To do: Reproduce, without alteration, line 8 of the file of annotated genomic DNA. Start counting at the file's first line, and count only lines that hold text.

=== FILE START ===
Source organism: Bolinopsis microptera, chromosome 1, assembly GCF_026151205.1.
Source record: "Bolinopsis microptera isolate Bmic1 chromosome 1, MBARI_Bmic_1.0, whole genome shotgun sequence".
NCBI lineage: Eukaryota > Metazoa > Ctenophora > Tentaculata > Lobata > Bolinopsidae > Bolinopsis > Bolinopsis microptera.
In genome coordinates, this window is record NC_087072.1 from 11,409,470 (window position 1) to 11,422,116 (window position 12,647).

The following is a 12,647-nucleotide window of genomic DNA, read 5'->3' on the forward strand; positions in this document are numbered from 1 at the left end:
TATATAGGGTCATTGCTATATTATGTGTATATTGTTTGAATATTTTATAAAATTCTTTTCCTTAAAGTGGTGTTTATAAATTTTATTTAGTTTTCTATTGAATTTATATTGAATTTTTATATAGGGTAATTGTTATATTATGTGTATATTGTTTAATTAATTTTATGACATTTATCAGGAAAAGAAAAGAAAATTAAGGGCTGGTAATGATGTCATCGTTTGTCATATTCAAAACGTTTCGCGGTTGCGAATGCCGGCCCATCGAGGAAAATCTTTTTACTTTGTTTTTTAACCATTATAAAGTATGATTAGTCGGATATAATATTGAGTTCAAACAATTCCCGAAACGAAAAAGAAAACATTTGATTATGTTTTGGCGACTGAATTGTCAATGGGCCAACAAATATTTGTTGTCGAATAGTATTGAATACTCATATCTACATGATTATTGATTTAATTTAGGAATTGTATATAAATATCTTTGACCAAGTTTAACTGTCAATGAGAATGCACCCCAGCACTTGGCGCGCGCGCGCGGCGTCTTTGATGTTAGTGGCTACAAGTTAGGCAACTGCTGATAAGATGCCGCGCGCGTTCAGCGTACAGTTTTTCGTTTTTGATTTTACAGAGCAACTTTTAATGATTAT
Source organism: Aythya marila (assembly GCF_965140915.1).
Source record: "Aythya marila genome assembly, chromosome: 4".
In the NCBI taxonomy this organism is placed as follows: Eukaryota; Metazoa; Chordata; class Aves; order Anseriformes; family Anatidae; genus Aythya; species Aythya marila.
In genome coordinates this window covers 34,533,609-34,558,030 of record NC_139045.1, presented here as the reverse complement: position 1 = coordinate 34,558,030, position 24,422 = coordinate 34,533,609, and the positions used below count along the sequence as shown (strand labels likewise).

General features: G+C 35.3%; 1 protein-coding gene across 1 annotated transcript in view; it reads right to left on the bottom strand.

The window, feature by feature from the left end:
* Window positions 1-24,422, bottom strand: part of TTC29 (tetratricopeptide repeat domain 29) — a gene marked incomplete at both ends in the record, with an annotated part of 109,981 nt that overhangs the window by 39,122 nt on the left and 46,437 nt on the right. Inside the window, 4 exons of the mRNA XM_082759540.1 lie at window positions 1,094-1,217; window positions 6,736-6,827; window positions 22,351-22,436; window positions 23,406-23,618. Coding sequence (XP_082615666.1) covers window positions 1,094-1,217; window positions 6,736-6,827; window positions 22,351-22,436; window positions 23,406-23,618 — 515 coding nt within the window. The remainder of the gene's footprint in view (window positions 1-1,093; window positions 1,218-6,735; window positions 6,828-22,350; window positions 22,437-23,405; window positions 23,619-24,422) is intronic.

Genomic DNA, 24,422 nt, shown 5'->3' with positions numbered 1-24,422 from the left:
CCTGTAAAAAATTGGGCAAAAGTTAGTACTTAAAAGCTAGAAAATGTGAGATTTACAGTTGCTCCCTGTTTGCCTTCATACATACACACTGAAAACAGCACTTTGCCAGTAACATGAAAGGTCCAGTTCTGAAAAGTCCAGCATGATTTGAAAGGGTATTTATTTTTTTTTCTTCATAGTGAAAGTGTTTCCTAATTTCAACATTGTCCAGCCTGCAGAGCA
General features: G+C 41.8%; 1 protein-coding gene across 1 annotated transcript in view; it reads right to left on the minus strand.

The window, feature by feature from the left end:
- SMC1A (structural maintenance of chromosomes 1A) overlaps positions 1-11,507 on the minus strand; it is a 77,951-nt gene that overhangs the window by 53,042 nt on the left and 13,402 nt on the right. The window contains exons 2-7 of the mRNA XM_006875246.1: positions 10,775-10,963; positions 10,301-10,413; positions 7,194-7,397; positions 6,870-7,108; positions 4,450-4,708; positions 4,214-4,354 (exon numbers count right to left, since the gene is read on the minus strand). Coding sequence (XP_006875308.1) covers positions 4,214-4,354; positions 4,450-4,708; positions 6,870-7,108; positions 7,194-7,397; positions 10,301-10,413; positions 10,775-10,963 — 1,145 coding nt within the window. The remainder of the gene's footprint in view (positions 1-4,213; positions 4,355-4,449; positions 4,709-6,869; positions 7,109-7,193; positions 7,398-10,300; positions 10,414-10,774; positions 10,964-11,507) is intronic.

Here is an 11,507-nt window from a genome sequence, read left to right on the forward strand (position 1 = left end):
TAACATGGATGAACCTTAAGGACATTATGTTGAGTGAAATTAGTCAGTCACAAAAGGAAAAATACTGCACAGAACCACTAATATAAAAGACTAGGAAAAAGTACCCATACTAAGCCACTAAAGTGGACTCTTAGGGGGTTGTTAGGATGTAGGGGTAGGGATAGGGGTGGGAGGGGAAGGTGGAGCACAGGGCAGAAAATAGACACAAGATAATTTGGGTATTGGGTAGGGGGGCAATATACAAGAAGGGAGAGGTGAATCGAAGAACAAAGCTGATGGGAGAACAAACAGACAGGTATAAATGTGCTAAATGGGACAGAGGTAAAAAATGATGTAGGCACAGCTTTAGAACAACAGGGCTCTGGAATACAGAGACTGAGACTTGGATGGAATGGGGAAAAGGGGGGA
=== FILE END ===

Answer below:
Source record: "Aythya marila genome assembly, chromosome: 4".